“I see the loan fund as a very privileged place to sit in an important American economy,” Holmes says. “Serving local, disadvantaged, undercapitalized but creative neighborhood change agents still really resonates with me and has me bounding out of bed at 5:30 a.m. so I can be at my computer by six, because I know I’ve got a small universe of vulnerable, creative, community strivers who need people like me and CCLF to have their back.”

Vision runs in his blood

Holmes has that kind of vision running in his blood. His mother and grandmother both worked in community development in East St. Louis, where Holmes grew up. He still vividly remembers sitting around the dinner table listening to them talk about what the community needed and wanted in an almost entirely Black city. 

His grandparents were part of the Great Migration, leaving behind the Jim Crow south for what they hoped would be better lives in the north. And in some ways it was a better life, but it was a segregated life. They settled down in the Rush City neighborhood of East St. Louis, famous for its rural look despite being in the middle of a major metropolitan area.

“Surrounded by industry, in the armpit of the city, down by the river, under the bridge, behind the railroad tracks, by the chemical foundries,” Holmes remembers. “That’s the land that was left to migrating black folks coming up from the Delta. My maternal grandparents built the house my mom grew up in with their hands.”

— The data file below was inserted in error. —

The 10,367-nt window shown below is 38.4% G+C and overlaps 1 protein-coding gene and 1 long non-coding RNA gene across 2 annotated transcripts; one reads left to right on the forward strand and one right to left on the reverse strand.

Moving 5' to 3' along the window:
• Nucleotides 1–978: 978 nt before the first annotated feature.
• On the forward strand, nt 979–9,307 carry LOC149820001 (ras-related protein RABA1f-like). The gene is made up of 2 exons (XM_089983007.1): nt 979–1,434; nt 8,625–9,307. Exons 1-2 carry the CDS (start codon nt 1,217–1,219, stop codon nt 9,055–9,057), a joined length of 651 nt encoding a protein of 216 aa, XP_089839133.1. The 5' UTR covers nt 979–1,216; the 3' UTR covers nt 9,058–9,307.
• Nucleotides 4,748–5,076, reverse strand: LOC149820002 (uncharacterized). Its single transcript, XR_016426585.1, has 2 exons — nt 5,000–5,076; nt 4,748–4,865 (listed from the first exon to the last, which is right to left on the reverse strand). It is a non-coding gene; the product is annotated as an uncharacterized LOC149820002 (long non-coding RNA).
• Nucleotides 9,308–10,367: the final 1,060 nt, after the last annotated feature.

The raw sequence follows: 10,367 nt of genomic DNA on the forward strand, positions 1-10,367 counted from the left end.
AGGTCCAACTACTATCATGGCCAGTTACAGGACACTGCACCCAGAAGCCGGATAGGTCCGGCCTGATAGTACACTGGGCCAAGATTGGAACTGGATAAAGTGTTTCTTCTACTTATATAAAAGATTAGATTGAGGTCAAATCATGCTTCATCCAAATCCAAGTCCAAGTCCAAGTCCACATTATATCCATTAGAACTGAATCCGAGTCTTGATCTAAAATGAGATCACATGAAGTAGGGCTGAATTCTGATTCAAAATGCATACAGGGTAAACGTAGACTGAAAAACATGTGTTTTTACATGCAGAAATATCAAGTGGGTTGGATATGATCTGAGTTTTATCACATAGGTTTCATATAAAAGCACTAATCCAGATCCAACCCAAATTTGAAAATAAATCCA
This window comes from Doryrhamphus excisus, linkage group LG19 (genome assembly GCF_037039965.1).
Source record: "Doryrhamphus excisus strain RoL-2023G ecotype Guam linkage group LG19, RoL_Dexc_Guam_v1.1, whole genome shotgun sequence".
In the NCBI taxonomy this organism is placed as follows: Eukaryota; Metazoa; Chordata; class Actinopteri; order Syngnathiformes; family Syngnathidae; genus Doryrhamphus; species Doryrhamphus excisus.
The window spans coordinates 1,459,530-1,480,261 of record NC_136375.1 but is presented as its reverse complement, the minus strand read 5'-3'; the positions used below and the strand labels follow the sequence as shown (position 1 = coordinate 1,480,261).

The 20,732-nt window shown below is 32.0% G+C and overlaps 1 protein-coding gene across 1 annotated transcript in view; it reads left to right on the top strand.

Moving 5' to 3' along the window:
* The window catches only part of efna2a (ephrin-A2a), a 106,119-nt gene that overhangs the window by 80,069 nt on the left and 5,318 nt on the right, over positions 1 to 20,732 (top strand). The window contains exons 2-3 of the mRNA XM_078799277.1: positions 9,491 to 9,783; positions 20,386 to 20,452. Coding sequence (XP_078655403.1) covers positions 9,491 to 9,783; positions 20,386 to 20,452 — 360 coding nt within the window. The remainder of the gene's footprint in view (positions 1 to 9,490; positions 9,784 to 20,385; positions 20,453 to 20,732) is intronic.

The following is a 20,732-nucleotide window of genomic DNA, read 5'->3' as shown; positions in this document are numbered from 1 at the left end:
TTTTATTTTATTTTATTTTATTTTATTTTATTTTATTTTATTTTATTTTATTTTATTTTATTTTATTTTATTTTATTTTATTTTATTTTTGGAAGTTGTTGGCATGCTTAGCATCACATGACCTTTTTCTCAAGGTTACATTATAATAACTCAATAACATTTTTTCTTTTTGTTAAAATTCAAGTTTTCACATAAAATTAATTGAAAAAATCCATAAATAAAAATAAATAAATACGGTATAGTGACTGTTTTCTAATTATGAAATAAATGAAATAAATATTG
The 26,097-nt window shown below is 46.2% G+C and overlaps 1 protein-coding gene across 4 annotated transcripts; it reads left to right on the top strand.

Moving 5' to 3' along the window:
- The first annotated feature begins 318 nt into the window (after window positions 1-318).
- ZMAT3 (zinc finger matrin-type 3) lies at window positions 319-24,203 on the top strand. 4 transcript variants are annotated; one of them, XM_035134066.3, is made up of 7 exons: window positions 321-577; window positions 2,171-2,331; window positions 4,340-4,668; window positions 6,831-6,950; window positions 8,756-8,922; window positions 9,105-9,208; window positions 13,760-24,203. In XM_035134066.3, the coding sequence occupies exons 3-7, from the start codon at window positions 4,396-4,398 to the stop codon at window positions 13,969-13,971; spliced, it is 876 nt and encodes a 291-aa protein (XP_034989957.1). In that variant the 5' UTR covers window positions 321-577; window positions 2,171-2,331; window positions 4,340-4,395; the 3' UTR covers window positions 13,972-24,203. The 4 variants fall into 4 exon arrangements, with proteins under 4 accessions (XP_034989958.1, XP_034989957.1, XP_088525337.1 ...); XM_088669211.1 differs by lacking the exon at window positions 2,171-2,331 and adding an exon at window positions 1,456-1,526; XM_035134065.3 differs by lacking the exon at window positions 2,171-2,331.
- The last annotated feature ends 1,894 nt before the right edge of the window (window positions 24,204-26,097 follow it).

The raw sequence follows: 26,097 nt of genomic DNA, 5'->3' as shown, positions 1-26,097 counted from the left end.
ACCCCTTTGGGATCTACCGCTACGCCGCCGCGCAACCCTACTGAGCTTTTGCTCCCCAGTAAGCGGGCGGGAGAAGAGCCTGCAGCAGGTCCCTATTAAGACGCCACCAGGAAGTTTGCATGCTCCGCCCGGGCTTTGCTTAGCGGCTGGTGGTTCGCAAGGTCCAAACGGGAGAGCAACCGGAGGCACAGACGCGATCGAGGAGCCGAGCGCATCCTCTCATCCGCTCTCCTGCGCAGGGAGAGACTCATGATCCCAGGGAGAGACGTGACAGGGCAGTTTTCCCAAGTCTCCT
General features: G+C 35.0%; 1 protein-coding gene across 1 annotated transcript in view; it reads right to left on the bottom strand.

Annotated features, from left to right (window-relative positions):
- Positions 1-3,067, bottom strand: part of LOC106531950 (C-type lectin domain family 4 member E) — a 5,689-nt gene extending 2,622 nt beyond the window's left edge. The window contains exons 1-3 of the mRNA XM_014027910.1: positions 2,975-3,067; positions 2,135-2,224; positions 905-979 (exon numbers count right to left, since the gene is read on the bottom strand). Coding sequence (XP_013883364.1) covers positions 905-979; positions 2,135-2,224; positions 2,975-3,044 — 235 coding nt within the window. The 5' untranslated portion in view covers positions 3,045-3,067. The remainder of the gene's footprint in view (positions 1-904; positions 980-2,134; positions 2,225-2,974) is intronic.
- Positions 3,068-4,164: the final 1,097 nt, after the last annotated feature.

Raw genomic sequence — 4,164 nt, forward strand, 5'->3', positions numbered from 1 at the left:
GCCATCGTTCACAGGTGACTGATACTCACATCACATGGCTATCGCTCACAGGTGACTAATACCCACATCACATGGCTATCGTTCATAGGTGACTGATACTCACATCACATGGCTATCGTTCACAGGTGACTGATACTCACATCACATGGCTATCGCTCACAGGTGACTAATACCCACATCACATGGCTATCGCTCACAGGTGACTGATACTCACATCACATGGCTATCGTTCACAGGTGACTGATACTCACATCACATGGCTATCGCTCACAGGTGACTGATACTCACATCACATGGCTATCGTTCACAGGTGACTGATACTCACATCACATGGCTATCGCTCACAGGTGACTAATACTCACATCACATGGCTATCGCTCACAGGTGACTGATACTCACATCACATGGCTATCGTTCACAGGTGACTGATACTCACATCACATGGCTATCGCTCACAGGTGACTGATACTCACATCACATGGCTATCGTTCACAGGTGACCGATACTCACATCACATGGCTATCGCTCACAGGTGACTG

It was in that house where sometimes his mother and grandmother would pore over architectural renderings and site plans for projects around the city. “I would get my hands on them, study them. [I] became fascinated by them,” Holmes says.

“I really appreciated my mother’s and grandmother’s passion for turning our hometown around, which, actually, in the 60s and 70s hadn’t degraded that much yet,” Holmes says. “It was still a pretty decent sized small city; the railroad capital of the U.S. Downtown was populated with lots of stores, the main drag, State Street, was still pretty dense with retail. Things hadn’t fallen apart yet. That didn’t really kick into high gear until the 80s with all the globalization and industrialization.”

Learning the history behind the issues

At Northwestern, Holmes — in addition to majoring in African American studies under department chair and author Leon Forrest — also minored in Urban Studies, giving him more academic exposure to the policies that drove segregation and disinvestment from Black communities in Chicago, East St. Louis and basically every city across the country where there were any Black people. 

Many in the Great Migration were seeking factory jobs in the north and west; jobs that had largely evaporated by the 1980s. Those who migrated early enough, who may have wanted to buy their homes, were largely denied the mortgages to do so because they were Black, or the neighborhood where they wanted to buy a home was known as a Black neighborhood. Worse yet, predatory real estate agents extracted what savings Black families had through the practice of contract sales.

After graduating from Northwestern, Holmes had a brief detour working at his father’s juke joint in Houston’s historically Black Third Ward before returning to Chicago to work as a transportation planner for the city. Three years later he left to get a master’s degree in Urban and Regional Planning from Cornell University, where he was also one of the first to obtain a certificate in commercial real estate.